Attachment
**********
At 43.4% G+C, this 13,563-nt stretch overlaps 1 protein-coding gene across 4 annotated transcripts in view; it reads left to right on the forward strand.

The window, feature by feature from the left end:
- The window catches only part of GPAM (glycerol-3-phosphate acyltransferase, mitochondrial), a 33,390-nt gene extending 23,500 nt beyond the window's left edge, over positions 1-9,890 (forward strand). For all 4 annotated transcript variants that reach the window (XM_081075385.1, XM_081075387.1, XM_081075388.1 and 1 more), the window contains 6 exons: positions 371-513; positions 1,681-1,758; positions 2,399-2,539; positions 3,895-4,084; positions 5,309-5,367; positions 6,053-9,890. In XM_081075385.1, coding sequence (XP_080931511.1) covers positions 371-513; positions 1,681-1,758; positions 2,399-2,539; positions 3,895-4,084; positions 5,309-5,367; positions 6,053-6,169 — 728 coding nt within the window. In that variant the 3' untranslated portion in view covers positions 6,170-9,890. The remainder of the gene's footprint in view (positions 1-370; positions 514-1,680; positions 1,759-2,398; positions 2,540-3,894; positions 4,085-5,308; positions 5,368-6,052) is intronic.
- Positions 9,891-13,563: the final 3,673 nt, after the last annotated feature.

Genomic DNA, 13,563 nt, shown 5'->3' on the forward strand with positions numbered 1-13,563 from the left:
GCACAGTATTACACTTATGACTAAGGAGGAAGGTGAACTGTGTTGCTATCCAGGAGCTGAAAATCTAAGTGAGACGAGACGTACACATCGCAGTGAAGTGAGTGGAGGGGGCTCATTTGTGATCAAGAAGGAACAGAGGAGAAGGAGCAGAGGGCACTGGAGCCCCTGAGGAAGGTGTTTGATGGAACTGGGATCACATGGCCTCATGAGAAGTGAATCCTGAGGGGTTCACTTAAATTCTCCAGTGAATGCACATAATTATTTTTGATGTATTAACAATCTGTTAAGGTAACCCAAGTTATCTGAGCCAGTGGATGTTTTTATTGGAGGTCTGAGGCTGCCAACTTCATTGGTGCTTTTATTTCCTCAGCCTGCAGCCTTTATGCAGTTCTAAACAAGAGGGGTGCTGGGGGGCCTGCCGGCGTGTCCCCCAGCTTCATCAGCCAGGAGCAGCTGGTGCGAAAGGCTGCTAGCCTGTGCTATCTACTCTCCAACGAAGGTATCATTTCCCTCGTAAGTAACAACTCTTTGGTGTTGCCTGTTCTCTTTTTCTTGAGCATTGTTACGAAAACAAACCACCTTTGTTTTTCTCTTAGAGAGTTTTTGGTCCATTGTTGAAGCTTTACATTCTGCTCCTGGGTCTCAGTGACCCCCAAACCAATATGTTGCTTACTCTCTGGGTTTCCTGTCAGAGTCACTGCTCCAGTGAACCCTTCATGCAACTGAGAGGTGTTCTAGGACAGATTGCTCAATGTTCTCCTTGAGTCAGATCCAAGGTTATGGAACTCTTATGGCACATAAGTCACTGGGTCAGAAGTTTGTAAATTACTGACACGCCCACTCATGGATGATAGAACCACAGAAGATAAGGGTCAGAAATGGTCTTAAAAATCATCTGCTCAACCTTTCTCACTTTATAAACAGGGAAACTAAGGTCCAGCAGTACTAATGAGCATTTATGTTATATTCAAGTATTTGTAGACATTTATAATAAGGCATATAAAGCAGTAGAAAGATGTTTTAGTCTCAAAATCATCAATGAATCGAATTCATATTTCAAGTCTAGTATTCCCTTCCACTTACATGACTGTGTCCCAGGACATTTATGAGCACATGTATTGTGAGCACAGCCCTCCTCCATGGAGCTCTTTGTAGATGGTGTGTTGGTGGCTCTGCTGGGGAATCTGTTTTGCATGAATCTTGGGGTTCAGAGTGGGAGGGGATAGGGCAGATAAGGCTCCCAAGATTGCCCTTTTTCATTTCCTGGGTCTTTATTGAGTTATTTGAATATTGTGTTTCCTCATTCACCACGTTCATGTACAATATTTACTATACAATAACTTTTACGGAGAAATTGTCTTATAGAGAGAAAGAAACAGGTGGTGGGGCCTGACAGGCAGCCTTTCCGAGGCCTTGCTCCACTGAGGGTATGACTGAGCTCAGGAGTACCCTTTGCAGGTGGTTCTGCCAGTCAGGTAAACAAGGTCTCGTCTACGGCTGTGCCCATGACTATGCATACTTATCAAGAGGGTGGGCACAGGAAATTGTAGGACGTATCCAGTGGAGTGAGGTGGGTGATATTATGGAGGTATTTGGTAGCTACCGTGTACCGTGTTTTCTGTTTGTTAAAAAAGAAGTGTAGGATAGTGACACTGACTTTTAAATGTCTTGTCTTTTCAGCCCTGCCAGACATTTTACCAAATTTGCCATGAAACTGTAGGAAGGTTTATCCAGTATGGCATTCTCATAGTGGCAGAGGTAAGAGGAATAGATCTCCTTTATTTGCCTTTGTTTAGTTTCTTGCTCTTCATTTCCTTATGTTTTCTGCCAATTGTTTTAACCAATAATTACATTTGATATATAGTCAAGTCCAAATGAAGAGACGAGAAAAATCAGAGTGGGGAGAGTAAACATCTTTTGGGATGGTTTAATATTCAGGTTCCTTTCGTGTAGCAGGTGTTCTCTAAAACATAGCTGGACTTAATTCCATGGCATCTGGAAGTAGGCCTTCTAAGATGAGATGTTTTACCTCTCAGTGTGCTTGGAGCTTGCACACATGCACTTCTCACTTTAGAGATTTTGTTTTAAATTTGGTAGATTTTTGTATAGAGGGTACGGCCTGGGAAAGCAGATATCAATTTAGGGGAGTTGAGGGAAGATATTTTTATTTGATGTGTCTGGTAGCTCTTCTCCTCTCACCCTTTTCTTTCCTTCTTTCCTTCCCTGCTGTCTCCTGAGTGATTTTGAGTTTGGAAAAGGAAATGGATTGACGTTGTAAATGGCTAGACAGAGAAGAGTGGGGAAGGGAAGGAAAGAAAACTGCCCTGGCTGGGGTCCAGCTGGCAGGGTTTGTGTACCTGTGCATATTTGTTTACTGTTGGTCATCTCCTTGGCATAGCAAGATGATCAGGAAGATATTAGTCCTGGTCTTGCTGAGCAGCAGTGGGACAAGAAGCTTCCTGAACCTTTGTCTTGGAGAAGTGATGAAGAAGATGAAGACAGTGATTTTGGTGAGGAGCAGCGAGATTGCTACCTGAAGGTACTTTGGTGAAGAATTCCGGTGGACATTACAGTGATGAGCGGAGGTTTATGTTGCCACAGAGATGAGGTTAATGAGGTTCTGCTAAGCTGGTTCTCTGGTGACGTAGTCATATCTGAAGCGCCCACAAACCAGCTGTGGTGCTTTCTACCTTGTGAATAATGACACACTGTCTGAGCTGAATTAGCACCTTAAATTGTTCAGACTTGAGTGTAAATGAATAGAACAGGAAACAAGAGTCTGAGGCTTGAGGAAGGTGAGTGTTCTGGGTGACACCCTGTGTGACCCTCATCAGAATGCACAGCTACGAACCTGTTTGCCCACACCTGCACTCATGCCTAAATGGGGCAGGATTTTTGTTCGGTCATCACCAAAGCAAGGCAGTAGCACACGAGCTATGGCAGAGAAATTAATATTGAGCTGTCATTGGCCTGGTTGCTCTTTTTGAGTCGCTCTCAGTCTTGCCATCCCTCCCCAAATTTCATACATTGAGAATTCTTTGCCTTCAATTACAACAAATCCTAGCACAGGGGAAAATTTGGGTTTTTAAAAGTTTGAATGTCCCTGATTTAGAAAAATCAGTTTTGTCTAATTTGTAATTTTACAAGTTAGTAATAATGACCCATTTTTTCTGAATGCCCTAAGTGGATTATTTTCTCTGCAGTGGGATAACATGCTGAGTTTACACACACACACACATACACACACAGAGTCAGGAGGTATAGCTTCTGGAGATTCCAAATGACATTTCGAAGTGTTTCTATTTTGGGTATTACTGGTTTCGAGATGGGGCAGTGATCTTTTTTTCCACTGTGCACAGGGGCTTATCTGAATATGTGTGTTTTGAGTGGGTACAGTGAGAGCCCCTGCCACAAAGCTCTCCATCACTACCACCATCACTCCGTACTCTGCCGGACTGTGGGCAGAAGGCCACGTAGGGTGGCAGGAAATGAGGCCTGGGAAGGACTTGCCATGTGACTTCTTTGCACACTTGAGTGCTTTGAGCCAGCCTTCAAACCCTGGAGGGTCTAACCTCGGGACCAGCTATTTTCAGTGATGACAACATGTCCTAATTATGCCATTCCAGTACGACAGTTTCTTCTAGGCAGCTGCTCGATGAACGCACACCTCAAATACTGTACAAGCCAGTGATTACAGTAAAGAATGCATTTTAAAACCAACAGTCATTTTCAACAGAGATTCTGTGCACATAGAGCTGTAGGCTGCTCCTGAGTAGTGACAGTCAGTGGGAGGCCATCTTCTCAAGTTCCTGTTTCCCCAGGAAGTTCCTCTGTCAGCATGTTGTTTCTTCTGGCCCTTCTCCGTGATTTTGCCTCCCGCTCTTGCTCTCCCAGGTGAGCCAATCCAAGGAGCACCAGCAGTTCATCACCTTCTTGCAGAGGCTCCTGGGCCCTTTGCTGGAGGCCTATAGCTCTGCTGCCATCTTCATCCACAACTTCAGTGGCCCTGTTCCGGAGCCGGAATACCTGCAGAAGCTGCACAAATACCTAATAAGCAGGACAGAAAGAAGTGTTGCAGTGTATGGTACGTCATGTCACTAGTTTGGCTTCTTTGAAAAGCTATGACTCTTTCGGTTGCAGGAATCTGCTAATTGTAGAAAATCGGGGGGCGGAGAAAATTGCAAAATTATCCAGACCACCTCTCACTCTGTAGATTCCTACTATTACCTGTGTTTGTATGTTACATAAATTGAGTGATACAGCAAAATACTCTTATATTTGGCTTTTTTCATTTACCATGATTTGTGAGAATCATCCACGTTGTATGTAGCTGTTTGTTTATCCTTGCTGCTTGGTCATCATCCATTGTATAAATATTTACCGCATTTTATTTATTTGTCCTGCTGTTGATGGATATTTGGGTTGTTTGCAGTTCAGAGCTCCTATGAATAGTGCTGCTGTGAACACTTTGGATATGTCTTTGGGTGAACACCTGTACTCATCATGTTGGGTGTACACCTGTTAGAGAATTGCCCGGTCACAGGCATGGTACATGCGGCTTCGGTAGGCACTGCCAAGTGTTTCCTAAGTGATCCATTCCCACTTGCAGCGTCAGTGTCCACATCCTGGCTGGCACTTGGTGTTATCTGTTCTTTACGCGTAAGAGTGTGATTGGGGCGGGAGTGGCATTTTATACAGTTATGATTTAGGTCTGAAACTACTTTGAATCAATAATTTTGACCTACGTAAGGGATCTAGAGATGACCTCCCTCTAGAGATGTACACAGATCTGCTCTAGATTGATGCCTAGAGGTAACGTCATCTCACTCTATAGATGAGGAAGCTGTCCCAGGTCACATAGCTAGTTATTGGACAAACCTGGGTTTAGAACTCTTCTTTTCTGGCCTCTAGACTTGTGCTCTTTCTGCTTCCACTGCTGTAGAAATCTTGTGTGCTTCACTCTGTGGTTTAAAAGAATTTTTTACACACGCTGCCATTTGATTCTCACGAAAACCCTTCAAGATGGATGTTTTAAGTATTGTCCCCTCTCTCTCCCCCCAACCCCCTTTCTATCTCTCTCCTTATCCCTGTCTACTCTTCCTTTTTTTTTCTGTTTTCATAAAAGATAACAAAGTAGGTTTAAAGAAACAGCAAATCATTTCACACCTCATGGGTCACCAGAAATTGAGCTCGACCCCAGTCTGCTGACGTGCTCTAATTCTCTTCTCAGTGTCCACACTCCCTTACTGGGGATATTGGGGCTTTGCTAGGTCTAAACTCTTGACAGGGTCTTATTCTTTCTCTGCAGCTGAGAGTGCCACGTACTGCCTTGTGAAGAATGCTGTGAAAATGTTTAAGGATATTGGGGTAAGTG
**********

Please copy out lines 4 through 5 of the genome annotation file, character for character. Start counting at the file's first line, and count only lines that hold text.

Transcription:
- Positions 9,891-13,563: the final 3,673 nt, after the last annotated feature.

Genomic DNA, 13,563 nt, shown 5'->3' on the forward strand with positions numbered 1-13,563 from the left: